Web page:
On Drunk SpeechPrint
By Jessica Love
May 24, 2012
On this, the eve of my bachelorette party, it is time to consider drunk speech.
First there are the gross effects. I do not refer to vomiting, nor to the conviction—released from the fragile confines of sobriety—that now’s a brilliant time to tell the joke about the boy goat and the girl goat. These can be pressing concerns, but here gross means “at the level of the sentence” and mainly refers to an impaired ability to efficiently access vocabulary. Not just the rare or difficult words that are usually most affected by experimental manipulations, but, according to a 1988 Psychopharmacology paper, all words. This has led some researchers to argue that lexical access is impaired not because we’ve forgotten what any of the words mean, but because we’re slower at making decisions about them. That is, perhaps our (in)ability to unconsciously decide such things as How confident am I that this word is the right one? is what’s to blame. I’m not sure how much I buy this explanation, but drunk speech is brimming with false starts and disfluencies. Gross indeed.
Just slightly more subtle are the motor movement difficulties experienced by the intoxicated. A 1974 study reports that fine motor movements such as the placement of the tip of the tongue are impaired after 10 ounces of 86 proof bourbon. In other words, after nearly seven shots (should your tolerance be identical to that of a select group of 1974 participants), your “l”s shifts to “r”s and your “s”s to “sh”s. (Indeed, when linguists Keith Johnson, David Pisoni, and Robert Bernaki analyzed voice recordings from the Exxon Valdez’s captain before and after the accident to determine if alcohol was involved, the captain’s lack of “sh”-ing may have gotten him off the hook.)
When drinking, we irritate our vocal folds. As a consequence, the pitch of our voice lowers and becomes more variable. The irritant could certainly be the alcohol, but our tendency to speak louder while under the influence could also be to blame. Drunk speech is slow, too. Some researchers have suggested that we slow our speech in an effort to counteract all that motor movement difficulty. Because certain sounds are nonetheless more difficult than others to produce, however, the net effect of uniform slowing may not be all that helpful: we still sound drunk, only now we give sober people longer to notice.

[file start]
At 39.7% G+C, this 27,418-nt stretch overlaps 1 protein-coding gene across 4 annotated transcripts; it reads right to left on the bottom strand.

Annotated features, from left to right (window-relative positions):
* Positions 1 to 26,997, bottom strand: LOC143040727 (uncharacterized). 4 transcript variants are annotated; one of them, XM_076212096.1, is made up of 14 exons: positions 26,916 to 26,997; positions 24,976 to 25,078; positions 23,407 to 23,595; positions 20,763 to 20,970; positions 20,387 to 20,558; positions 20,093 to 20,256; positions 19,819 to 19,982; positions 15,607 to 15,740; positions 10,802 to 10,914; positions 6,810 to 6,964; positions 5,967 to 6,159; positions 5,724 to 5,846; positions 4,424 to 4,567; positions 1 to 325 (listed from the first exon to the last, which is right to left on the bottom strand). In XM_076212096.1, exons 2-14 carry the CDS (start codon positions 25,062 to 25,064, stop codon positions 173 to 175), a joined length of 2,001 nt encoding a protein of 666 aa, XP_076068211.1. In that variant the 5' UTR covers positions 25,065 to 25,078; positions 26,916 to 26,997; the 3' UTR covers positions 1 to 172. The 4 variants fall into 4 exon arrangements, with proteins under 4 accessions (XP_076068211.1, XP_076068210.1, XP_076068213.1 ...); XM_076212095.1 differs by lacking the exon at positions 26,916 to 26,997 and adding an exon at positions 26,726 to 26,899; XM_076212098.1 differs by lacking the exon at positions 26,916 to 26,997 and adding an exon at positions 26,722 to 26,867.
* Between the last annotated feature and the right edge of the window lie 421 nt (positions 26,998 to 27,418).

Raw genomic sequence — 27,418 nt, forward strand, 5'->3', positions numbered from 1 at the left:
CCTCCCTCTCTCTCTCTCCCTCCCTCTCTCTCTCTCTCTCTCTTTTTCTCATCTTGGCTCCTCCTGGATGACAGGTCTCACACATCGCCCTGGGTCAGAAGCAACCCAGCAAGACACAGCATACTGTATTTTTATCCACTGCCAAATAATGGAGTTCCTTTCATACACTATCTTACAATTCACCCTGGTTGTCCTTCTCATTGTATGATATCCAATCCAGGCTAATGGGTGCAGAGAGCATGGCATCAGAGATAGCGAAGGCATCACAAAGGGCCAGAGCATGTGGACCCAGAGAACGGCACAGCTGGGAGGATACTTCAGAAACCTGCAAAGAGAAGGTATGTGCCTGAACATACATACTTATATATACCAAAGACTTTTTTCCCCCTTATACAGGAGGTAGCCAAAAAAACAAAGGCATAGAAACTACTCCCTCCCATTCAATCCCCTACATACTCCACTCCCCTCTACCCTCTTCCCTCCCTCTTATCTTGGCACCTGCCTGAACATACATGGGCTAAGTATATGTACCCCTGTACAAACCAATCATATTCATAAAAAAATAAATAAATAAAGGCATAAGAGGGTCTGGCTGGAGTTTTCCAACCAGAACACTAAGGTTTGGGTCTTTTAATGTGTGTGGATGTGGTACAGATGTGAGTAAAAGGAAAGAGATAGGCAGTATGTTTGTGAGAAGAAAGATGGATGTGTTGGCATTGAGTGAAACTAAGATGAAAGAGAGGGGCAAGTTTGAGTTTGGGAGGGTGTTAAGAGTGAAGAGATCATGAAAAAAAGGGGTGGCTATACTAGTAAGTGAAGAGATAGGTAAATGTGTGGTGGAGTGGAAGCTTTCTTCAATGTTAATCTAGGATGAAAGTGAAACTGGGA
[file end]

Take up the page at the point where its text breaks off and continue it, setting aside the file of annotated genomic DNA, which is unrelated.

Have I mentioned anything that would surprise the average consumer of alcohol? Probably not. All things considered, surprisingly little is known about the effects of alcohol consumption on speech (hence the ages of the studies I’ve reviewed). At least in part, this is because conducting a university-condoned alcohol study is a lot like hosting an atheist club-sponsored Bible giveaway, plus a whole lot more paperwork. If you want to get people loaded in the psych building, you’ve got a lot of forms to fill out. Exactly how much alcohol will you give your participants? How long must they stay under your observation? And, of course, how will you get them home?
It’s unfortunate that we don’t know more about drunk speech, though, because drinking is very much a social activity, and language is about as social a tool as we humans have. How social is drinking? For one thing, it is susceptible to mimicry. We tend to unconsciously mimic others when we want them to like us (and, some studies suggest, it works). So we’ll often match our drinking partners sip for sip; indeed, one study has even found evidence that we mimic the drinking behavior of actors on the screen. No wonder Mad Men has caught on so.
But do we mimic more when drunk? Alcohol is well-known to reduce our inhibitions or, at the very least, distract ourselves from them. If we were more likely to mimic others when drinking, mimicry wouldn’t be a behavior we adopted so much as a default behavior—a sort of priming—that we sometimes have the resources to inhibit.
Speech is an ideal place to test this hypothesis. If, after putting down a few, we were more likely to pattern our dialect, word choice, or sentence structure after our husband-to-be’s, the implications would go beyond linguistics. And really, who wouldn’t want to be a part of that study?
Jessica Love is a contributing editor of the SCHOLAR. She holds a doctorate in cognitive psychology and edits Kellogg Insight at Northwestern University.